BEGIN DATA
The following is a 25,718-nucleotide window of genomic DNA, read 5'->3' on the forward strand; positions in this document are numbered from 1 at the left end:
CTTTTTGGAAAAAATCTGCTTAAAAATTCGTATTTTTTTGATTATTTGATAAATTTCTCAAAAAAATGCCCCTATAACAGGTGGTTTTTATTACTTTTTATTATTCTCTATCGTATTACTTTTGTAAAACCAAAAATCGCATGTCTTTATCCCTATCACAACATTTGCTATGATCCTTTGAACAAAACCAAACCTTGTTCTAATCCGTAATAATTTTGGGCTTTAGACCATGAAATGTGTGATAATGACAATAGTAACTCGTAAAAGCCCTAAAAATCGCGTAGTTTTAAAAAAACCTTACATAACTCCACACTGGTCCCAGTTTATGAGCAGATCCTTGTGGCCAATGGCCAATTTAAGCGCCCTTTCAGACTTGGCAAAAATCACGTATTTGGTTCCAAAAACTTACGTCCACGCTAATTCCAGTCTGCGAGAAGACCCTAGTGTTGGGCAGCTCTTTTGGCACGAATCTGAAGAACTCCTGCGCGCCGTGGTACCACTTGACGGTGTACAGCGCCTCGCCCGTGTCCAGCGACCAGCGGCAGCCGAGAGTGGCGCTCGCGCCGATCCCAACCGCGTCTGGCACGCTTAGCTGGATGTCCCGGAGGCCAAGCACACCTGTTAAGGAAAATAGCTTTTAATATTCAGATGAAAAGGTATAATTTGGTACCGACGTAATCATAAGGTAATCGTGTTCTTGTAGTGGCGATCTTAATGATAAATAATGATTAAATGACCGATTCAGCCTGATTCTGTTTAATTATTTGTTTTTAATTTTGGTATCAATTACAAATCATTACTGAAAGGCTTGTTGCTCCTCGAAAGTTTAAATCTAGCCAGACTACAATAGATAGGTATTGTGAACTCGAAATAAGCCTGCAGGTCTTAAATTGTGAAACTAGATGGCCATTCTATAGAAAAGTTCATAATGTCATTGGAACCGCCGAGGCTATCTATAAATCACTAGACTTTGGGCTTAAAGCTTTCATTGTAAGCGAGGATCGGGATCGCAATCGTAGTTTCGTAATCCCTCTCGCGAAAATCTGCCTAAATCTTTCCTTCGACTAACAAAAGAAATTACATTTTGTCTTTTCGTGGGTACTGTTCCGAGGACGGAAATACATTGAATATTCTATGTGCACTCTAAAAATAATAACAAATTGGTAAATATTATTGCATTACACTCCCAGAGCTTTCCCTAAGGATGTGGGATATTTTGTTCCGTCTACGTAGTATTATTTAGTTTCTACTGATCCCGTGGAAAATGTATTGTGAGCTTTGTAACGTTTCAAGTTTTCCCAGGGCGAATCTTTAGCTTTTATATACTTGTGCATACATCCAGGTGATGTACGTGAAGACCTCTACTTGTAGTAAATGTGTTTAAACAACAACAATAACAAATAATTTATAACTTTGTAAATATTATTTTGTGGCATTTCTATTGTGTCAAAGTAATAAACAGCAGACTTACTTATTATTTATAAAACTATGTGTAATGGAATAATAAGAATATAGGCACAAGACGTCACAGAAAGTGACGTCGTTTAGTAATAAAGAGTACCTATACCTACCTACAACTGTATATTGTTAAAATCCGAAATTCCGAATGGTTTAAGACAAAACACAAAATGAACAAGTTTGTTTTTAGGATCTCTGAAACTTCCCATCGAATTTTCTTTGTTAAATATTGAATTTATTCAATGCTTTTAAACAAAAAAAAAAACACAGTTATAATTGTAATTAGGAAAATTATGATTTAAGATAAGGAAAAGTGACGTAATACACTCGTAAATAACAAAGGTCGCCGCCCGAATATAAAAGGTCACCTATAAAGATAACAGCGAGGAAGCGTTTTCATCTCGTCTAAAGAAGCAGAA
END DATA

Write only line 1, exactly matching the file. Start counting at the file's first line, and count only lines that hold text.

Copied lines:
The following is a 25,718-nucleotide window of genomic DNA, read 5'->3' on the forward strand; positions in this document are numbered from 1 at the left end: